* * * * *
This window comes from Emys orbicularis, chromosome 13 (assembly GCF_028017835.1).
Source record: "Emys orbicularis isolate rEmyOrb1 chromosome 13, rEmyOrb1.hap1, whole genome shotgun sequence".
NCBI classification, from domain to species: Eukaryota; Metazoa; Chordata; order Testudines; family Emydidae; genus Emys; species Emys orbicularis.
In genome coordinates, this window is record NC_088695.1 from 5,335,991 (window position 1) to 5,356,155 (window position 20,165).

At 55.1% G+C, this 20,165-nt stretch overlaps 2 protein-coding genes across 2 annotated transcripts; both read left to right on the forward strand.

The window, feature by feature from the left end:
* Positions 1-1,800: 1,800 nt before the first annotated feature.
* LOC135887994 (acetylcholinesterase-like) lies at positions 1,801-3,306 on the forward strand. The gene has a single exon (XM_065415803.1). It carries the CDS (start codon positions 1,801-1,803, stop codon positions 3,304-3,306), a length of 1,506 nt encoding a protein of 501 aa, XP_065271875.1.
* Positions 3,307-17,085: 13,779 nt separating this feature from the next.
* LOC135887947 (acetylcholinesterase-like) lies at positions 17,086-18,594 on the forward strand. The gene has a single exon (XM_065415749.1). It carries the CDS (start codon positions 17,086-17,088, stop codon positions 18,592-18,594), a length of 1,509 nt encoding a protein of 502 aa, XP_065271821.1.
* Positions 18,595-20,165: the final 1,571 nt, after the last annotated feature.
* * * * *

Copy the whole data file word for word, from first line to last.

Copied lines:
This window comes from Emys orbicularis, chromosome 13 (assembly GCF_028017835.1).
Source record: "Emys orbicularis isolate rEmyOrb1 chromosome 13, rEmyOrb1.hap1, whole genome shotgun sequence".
NCBI classification, from domain to species: Eukaryota; Metazoa; Chordata; order Testudines; family Emydidae; genus Emys; species Emys orbicularis.
In genome coordinates, this window is record NC_088695.1 from 5,335,991 (window position 1) to 5,356,155 (window position 20,165).

At 55.1% G+C, this 20,165-nt stretch overlaps 2 protein-coding genes across 2 annotated transcripts; both read left to right on the forward strand.

The window, feature by feature from the left end:
* Positions 1-1,800: 1,800 nt before the first annotated feature.
* LOC135887994 (acetylcholinesterase-like) lies at positions 1,801-3,306 on the forward strand. The gene has a single exon (XM_065415803.1). It carries the CDS (start codon positions 1,801-1,803, stop codon positions 3,304-3,306), a length of 1,506 nt encoding a protein of 501 aa, XP_065271875.1.
* Positions 3,307-17,085: 13,779 nt separating this feature from the next.
* LOC135887947 (acetylcholinesterase-like) lies at positions 17,086-18,594 on the forward strand. The gene has a single exon (XM_065415749.1). It carries the CDS (start codon positions 17,086-17,088, stop codon positions 18,592-18,594), a length of 1,509 nt encoding a protein of 502 aa, XP_065271821.1.
* Positions 18,595-20,165: the final 1,571 nt, after the last annotated feature.